The thin-film forming process was carried out by employing the described method of the invention for supplying a liquid material and using DMAH and H2 as the liquid material and the carrier gas, respectively. The bubbler temperature was controlled to 22 C. The bubbling condition was selected to fall within the optimum range shown in FIG. 5: namely, the pressure within the bubbler was set to 95 torr and the carrier gas flow rate was set to 500 sccm (volumetric flow rate of 4000 sccm). Film formation was also conducted for the purpose of comparison, under a condition which falls within the range adopted in a known technique: namely, with the carrier gas flow rate of 500 sccm under the pressure within the bubbler of 760 torr. The supply rates of the DMAH gas were 8.2 sccm and 1.0 sccm, respectively, in the forming process in accordance with the invention and in the forming process executed under the condition of the known technique.

The film-forming process was carried out by using an ordinary reduced pressure CVD apparatus. Silicon wafers having a 6-inch diameter and a 8-inch diameter, coated with titanium nitride (TIN) film, were used as the substrates. The total pressure inside the CVD reaction vessel was maintained at 2 torr, while the substrate temperature was controlled to 280 C. The rates of deposition were measured to obtain the results as shown in Table 1.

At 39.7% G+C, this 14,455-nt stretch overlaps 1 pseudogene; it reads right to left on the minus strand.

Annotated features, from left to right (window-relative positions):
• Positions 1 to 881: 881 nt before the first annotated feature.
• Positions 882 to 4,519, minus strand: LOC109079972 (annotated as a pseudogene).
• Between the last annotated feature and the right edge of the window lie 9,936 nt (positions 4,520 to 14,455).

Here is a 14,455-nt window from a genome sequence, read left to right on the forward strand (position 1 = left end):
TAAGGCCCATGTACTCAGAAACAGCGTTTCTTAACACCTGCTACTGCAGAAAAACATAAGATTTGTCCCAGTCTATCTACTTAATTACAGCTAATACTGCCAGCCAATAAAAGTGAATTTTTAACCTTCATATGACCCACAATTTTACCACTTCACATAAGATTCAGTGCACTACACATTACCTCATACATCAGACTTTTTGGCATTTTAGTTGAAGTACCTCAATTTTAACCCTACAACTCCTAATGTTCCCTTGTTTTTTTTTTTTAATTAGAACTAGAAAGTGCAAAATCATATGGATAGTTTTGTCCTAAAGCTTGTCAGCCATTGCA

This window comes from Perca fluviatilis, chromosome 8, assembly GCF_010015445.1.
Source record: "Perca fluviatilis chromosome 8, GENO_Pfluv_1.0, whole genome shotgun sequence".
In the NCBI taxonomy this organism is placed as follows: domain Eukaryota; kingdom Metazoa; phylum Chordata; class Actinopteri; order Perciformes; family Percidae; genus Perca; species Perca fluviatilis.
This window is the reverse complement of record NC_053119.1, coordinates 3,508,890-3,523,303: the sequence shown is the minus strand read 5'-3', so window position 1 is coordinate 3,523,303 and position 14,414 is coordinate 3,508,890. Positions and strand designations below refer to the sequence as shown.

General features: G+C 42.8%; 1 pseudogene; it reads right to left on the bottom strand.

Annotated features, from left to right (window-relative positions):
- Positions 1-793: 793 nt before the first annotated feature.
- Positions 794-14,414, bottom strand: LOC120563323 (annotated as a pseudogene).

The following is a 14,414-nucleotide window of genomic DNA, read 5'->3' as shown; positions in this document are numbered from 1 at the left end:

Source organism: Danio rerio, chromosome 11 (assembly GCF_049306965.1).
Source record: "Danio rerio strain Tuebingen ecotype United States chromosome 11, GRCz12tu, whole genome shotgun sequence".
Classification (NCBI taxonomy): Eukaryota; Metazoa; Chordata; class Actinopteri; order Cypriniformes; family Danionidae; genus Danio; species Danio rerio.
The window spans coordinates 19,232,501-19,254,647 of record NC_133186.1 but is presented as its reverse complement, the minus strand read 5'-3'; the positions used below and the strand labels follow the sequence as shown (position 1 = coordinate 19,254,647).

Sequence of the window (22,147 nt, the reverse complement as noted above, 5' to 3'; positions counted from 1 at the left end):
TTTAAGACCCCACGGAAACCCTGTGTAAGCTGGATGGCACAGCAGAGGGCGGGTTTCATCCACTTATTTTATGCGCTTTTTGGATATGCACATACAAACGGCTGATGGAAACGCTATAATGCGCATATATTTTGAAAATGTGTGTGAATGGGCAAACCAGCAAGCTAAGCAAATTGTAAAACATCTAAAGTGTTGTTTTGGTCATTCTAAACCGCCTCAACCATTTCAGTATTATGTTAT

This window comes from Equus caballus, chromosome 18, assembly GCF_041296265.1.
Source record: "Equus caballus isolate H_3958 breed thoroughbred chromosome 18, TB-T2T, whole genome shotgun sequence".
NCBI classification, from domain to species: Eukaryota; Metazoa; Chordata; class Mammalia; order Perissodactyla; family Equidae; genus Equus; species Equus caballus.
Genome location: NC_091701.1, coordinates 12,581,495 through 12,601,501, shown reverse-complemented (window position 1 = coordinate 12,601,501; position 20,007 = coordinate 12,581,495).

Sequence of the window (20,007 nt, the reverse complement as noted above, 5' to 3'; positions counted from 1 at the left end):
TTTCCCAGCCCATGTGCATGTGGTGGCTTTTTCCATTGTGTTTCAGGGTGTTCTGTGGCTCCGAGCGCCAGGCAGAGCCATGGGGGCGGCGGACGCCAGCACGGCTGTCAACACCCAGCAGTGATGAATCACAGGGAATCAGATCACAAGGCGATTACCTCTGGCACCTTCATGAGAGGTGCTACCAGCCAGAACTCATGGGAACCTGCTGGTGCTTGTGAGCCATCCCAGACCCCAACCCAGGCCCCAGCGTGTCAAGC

TABLE 1______________________________________DEPOSITION RATES OF ALUMINUM             Deposition rate                         Deposition ratePb Q'        (6-inch wafer)                         (8-inch wafer)[torr]  [sccm]    [nm/min]    [nm/min]______________________________________760     500       21          12190     500       88          85______________________________________

From Table 1 shown above, it will be understood that the known technique can provide only a low deposition rate, which is too small to be used in mass-production. In addition, the deposition rate was reduced by .sup. 50% when the substrate size was increased from 6 inches to 8 inches. According to the calculation, about 80% of the supplied material has reached and been deposited on the substrate. It is clear that the too-small deposition rate obtained in the known art is caused by the insufficiency in the supply of the material.